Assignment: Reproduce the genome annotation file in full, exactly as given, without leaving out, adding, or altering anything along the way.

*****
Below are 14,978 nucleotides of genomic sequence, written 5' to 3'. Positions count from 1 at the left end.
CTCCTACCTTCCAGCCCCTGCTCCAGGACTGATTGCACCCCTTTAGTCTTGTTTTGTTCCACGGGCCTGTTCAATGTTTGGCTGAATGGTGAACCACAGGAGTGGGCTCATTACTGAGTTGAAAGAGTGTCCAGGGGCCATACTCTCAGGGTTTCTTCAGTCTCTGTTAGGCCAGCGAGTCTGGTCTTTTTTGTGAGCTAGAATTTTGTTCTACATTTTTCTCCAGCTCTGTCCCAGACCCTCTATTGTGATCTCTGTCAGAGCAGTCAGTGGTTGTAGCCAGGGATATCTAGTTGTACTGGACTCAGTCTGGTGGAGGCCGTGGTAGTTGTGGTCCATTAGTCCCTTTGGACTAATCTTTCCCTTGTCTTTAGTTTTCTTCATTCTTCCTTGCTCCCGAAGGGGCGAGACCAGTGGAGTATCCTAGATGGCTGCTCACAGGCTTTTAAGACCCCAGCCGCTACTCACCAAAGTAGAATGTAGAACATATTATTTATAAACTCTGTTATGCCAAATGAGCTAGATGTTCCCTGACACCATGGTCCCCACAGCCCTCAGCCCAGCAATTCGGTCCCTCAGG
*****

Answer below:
Below are 14,978 nucleotides of genomic sequence, written 5' to 3'. Positions count from 1 at the left end.
CTCCTACCTTCCAGCCCCTGCTCCAGGACTGATTGCACCCCTTTAGTCTTGTTTTGTTCCACGGGCCTGTTCAATGTTTGGCTGAATGGTGAACCACAGGAGTGGGCTCATTACTGAGTTGAAAGAGTGTCCAGGGGCCATACTCTCAGGGTTTCTTCAGTCTCTGTTAGGCCAGCGAGTCTGGTCTTTTTTGTGAGCTAGAATTTTGTTCTACATTTTTCTCCAGCTCTGTCCCAGACCCTCTATTGTGATCTCTGTCAGAGCAGTCAGTGGTTGTAGCCAGGGATATCTAGTTGTACTGGACTCAGTCTGGTGGAGGCCGTGGTAGTTGTGGTCCATTAGTCCCTTTGGACTAATCTTTCCCTTGTCTTTAGTTTTCTTCATTCTTCCTTGCTCCCGAAGGGGCGAGACCAGTGGAGTATCCTAGATGGCTGCTCACAGGCTTTTAAGACCCCAGCCGCTACTCACCAAAGTAGAATGTAGAACATATTATTTATAAACTCTGTTATGCCAAATGAGCTAGATGTTCCCTGACACCATGGTCCCCACAGCCCTCAGCCCAGCAATTCGGTCCCTCAGG